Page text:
ADVICE, TINY HOUSE

Tiny Tips – Living Tiny Legally

Living legally in a Tiny House is a hard subject to talk about because it’s going to be different depending on where you live. Unfortunately, we can’t look up the information for everywhere in Canada, but we are going to focus on New Brunswick, specifically the South-Eastern area, and we encourage you to contact your local city building advisor, or your Regional Service Commission office if you live outside the city.

Ask the hard questions

I know it’s hard and scary to ask certain questions about Tiny Houses and by-laws that might affect where and how you can live, but it’s really important to do it. You might be really surprised about the answers – we sure were! Turns out that it’s legal to have a Tiny House within the city limits here in Moncton, as well as in Riverview. But when we contacted the Southeast Regional Commission, they told us that the legal minimum size for a full-time home is 485 square feet, which means technically, it is not legal to live in a Tiny House year round in the areas that they govern (if there’s no mayor, they are in charge).

Always be honest

I was really nervous about contacting people to talk about by-laws concerning Tiny Houses, but I knew that being honest was the right way to go about it. You’re not doing anything illegal by asking questions or by showing interest. Sometimes it’s even helpful because those people making building code by-laws might not have been aware that there was a interest for people to be living in such small spaces. Nothing is ever going to change if we don’t talk about it.

Double-check the “facts”

I don’t know why, but I had this weird feeling when I first got an answer for the Southeast Regional Commission. I felt like they didn’t really know what I meant or weren’t familiar with the bylaws so they weren’t really able to answer any of my questions properly.

I waited a few days and tried calling again. Funny thing happened, I actually ended up speaking to a total of 3 different people, and I got different feedback from each individual. The last person I spoke to was very helpful and was obviously looking to answer my questions as best as he possibly could. He told me that the National Building Code of Canada insists that a home may not be a permanent residence if it does not meet the minimum size requirements. (I still need to find a copy of this and see if this is actually true) He specified that you can live in a building that is smaller than 485 square feet, but only seasonally.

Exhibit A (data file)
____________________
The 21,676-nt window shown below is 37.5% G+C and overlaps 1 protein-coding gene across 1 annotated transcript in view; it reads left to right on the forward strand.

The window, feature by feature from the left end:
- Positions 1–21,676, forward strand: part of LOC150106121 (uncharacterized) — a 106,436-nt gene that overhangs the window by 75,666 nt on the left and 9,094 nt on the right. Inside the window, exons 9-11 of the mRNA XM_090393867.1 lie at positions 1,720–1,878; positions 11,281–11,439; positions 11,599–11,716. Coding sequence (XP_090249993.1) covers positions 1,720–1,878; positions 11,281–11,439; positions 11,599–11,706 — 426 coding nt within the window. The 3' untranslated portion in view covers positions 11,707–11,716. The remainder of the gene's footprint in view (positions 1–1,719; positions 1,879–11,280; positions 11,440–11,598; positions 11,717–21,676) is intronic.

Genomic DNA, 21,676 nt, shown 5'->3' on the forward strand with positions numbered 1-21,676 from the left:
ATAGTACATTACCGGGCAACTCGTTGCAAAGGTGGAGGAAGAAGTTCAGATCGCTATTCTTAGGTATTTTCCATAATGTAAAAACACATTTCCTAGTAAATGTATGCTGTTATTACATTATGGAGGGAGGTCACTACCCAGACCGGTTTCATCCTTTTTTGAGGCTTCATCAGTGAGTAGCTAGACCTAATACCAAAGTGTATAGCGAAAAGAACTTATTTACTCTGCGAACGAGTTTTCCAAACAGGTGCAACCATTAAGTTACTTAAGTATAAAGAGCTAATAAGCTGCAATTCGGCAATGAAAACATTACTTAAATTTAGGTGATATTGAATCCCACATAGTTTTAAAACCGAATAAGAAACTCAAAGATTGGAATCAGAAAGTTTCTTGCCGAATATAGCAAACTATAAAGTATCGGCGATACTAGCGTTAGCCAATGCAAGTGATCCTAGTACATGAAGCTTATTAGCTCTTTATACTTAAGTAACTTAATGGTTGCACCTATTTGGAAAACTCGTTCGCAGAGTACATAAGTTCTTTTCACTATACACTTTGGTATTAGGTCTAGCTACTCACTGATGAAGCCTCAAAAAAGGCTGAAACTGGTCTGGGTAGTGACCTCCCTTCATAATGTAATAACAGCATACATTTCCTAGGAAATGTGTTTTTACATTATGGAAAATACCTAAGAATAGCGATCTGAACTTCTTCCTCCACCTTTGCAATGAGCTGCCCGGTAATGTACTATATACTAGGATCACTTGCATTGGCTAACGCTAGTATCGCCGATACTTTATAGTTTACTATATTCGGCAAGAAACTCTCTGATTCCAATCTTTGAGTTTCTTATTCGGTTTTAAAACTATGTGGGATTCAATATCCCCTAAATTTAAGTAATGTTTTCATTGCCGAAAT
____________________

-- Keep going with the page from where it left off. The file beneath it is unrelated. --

I then asked if he knew what the consequences might be if one chose to live in one full time, and if you could get a fine or kicked off your land. He proceeded to tell me that it would probably never happen, because it is highly unlikely that someone would go out of their way to find proof that you live there year round, and then even more unlikely that the police would go to all the trouble of finding you, knocking on your door, and asking you if you live there full time. And in which case, simply put, he told me that I had no obligation to admit whether or not your Tiny House was your permanent dwelling.

Educate Others

We can help others by educating them. Without education and open dialogue, we can’t expect cities, towns or regional commissions to understand or be willing to make changes to accept Tiny Houses. So I think it’s our responsibility to take action and try to create change by talking about it, sharing posts and articles, and being an active member of the Tiny House Community to keep it current and relevant.

 

If all this is something that interests you, then you need to check out this 3 Part Documentary from Tiny House Expedition called Living Tiny Legally.

LivingTinyLegally

Part 1 / Part 2 / Part 3 – In progress

Here are also some other links, none of which I think are really that helpful, but maybe one day:

Tiny Home Alliance

Tiny Homes Canada

Unfortunately, we aren’t nearly as far along as they are in the states, where they have the American Tiny House Association working on changing and creating by-laws to allow people to live more a sustainable and minimalist lifestyle.

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